Power Generation Looks To Help More People with Disabilities

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Mary Kate can only move her right index finger. Thanks to Cummins engineers she can use a specially designed joystick to operate a computer.

Meet Mary Kate. Born with Spinal Muscular Atrophy, Mary Kate has very limited mobility and strength. When Cummins Power Generation engineers first met her in 2006, she was only able to move her hand about eighth of an inch.

She loved exploring websites like Barbie, My Little Pony and Disney, but needed her mother to operate the computer on her behalf. She first tried a joystick designed for people with disabilities, but using it required strength that Mary Kate did not have. So, Cummins employees used a two-ton press in one of their labs to adjust a washer setting that dramatically increased the joystick’s activation sensitivity. This allowed Mary Kate to surf the Internet by herself, using one hand to point and the other to click.

Mary Kate’s story is similar to many people around the world who need assistive technology in their daily lives – people with disabilities, people undergoing rehabilitation and seniors. An estimated 15 percent of the world population is disabled, a figure that is rising due to aging populations and a rise in chronic health conditions.

Assistive technology, however, is not widely available, especially in low- and middle-income countries that lack resources and trained personnel. Where available, it is often prohibitively expensive. Understanding the immense need and recognizing that Cummins employees possessed the unique skills to help, Cummins Power Generation has launched a global Corporate Responsibility initiative in 2012 to expand and leverage assistive technology globally.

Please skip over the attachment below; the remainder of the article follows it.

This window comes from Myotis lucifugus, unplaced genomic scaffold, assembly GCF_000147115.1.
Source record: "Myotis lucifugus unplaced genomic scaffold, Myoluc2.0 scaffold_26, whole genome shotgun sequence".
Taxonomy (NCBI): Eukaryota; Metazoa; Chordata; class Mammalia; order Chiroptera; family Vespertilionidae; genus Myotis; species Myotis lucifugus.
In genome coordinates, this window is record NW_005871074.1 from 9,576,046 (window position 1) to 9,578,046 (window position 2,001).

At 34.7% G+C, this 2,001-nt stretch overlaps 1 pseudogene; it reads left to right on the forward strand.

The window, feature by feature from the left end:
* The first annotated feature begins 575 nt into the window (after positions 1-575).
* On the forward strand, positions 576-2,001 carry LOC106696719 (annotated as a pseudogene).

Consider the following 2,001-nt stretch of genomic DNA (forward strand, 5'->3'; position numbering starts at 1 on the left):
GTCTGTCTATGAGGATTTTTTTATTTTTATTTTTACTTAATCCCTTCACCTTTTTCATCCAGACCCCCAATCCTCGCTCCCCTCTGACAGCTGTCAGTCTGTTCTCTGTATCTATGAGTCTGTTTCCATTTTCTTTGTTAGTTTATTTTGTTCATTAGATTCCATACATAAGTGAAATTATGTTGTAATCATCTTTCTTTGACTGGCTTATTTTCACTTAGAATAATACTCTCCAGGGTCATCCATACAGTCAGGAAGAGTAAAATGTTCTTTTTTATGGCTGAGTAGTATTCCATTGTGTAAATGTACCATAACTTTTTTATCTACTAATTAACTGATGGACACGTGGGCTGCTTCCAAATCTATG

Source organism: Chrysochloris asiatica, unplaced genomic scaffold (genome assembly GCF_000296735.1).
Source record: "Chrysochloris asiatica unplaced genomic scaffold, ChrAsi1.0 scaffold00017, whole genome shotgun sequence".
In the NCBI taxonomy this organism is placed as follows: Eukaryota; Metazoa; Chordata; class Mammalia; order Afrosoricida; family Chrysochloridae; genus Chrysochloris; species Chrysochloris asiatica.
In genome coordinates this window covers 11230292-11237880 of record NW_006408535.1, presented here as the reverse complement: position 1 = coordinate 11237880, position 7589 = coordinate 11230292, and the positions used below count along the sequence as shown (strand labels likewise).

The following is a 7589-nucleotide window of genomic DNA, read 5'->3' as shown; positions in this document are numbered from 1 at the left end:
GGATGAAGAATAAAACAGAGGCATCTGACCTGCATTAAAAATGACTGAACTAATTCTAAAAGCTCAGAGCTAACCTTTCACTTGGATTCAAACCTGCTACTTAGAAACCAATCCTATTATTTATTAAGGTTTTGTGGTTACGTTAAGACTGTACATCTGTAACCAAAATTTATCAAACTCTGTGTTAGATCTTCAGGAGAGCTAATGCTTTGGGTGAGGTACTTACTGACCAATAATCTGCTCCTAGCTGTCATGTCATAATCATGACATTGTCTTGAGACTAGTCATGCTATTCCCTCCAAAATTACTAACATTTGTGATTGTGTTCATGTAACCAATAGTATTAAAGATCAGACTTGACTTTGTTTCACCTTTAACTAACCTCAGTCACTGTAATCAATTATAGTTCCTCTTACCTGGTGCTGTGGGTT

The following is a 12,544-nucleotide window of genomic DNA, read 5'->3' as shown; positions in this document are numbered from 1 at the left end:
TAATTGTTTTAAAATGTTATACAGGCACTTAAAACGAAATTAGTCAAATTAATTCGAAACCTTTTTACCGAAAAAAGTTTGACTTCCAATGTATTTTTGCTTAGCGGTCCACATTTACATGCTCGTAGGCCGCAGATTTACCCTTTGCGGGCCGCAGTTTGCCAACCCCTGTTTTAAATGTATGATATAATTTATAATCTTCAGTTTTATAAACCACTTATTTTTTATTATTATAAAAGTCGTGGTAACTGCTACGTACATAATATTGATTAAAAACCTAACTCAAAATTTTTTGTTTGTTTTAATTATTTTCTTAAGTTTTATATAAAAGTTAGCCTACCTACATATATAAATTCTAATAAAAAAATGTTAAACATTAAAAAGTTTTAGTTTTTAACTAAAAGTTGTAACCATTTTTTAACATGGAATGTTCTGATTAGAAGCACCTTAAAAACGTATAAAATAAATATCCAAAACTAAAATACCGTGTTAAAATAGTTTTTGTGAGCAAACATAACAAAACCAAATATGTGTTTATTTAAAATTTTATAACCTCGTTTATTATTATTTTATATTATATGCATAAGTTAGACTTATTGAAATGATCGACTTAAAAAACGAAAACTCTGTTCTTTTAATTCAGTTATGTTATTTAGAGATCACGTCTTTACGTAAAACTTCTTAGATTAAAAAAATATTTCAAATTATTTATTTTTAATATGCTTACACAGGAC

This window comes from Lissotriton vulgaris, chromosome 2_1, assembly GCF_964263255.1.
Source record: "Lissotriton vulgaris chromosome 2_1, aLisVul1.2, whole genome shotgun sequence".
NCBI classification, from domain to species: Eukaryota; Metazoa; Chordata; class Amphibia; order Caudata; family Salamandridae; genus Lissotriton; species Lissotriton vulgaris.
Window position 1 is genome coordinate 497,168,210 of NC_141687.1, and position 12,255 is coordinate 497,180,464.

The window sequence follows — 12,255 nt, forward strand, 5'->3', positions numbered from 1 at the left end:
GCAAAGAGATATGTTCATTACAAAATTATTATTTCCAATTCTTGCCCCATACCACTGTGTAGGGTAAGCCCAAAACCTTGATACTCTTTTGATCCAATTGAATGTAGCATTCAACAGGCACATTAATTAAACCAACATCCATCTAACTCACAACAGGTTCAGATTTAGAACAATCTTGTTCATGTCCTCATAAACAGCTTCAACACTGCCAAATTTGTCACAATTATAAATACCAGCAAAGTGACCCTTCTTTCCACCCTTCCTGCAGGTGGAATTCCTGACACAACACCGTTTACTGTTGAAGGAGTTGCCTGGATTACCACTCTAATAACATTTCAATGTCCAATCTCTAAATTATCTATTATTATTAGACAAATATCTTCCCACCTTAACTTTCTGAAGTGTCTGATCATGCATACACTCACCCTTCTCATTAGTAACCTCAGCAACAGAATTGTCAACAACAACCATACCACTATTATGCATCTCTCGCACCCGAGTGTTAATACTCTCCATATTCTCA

Cummins employees have partnered with the Minneapolis, Minn.-based Courage Center since 2005. Sue Redpenning, who manages the center, says assistive technology is “any different way that someone does something so they can be as independent as possible.

“It can be using a different strategy or technique, or a piece of equipment, or something to adapt it, so that they’re allowed to work, play, be in their home and do things on their own that they couldn’t do otherwise,” Redpenning added.

In addition to the Courage Center, Cummins has assistive technology partnerships with the Courage Center of Minneapolis, Wuxi Welfare House (Wuxi, China) and Willoughby School (Stamford, UK), with plans to develop more partnerships around the world as the initiative grows.

Tony Satterthwaite, President – Cummins Power Generation and Vice President – Cummins Inc., said he believes the Company can do more. Assistive technology is at the intersection of what the Company can do to make a meaningful difference in the world, he said. It combines the Power Generation Business Unit’s capabilities and strengths; employee skills, interests and passions; and societal needs.

“Cummins Power Generation is a unique company because we have a global footprint, we have a global presence and our capabilities are globally dispersed,” Satterthwaite said. “What excites me about the global nature of this initiative is our ability to bring Cummins Power Generation capabilities to bear all over the world, in all of our facilities.”


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